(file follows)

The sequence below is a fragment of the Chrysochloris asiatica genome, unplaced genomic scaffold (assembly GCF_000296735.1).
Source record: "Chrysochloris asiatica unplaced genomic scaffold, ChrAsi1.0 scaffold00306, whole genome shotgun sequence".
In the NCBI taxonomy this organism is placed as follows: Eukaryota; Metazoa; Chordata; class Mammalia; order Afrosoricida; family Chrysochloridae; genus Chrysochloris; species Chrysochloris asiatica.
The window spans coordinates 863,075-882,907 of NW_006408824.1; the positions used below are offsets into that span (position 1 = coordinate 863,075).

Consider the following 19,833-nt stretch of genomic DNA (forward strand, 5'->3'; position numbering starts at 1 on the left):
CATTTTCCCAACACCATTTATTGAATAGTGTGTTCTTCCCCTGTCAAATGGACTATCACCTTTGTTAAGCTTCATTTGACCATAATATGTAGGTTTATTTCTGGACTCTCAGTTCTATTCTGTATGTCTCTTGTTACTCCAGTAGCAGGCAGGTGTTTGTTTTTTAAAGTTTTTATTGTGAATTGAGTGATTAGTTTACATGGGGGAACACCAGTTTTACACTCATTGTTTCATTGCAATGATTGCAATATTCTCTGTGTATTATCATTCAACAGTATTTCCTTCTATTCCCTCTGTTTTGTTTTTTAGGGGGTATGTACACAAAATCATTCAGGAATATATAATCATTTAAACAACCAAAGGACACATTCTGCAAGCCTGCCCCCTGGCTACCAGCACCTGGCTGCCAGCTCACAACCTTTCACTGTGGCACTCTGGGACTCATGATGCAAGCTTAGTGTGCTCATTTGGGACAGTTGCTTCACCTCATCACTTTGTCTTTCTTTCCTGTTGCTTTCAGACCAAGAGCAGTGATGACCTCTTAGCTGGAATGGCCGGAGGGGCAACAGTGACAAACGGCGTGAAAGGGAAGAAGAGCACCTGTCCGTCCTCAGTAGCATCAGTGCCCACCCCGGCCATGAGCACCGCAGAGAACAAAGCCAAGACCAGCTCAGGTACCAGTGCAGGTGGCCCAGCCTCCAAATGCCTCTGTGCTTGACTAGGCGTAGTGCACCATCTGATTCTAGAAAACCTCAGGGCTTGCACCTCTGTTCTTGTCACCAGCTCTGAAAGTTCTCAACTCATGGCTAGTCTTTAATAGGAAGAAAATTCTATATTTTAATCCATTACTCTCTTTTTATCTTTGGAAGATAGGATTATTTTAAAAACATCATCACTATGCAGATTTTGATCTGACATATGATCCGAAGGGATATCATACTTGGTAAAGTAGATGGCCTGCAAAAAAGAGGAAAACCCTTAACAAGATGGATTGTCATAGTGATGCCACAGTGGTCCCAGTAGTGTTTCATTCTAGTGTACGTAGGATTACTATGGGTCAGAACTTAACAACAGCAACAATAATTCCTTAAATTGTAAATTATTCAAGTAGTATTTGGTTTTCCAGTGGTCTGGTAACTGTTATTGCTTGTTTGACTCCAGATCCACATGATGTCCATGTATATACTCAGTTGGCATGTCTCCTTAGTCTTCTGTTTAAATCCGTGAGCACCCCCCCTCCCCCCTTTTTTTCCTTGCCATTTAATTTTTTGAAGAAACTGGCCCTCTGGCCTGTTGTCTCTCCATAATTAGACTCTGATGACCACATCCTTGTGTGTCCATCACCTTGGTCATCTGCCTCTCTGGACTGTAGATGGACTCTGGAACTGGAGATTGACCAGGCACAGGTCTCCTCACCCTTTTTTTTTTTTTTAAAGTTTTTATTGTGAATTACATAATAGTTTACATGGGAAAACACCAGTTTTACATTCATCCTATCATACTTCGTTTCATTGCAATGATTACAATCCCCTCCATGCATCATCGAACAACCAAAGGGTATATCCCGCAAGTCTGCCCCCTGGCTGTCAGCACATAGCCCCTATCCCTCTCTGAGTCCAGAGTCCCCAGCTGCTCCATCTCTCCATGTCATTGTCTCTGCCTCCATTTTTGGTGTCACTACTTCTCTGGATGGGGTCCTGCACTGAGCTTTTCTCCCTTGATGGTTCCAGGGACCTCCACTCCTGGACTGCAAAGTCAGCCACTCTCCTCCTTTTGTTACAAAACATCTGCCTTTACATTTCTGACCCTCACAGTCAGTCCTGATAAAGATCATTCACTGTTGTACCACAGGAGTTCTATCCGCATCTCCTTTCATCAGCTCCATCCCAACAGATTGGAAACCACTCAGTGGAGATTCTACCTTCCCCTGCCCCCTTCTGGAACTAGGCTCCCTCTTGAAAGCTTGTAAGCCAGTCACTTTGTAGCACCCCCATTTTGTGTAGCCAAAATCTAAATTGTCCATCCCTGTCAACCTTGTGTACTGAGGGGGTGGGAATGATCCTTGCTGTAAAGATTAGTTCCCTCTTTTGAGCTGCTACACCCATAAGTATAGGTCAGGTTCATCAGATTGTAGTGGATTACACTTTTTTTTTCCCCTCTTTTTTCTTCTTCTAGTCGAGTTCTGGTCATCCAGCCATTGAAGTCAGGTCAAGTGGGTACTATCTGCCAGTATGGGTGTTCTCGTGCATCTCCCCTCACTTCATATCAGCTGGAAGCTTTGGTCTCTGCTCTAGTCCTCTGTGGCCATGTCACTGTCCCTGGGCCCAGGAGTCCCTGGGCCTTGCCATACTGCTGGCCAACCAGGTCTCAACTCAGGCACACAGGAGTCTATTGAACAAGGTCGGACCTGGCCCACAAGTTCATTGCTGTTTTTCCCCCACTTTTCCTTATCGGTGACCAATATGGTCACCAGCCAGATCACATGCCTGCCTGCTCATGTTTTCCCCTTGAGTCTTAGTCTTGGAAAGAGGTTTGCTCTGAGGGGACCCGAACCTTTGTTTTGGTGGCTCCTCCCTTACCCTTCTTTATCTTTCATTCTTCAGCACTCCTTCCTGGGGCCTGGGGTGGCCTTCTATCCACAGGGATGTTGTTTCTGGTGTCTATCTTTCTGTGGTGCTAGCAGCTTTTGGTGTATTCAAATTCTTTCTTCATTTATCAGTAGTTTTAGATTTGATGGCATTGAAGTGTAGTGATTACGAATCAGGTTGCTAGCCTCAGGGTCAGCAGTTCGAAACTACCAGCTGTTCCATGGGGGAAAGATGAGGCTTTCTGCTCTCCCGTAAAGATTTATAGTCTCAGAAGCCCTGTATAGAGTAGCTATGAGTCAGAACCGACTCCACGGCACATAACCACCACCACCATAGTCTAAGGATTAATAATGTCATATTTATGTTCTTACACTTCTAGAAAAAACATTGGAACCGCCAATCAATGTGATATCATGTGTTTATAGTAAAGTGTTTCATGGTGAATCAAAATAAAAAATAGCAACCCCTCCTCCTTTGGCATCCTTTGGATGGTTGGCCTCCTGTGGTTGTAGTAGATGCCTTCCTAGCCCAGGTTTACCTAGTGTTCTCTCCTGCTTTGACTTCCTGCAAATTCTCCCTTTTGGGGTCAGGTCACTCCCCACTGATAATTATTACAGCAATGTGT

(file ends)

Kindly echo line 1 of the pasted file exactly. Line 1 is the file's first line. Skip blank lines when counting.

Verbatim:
The sequence below is a fragment of the Chrysochloris asiatica genome, unplaced genomic scaffold (assembly GCF_000296735.1).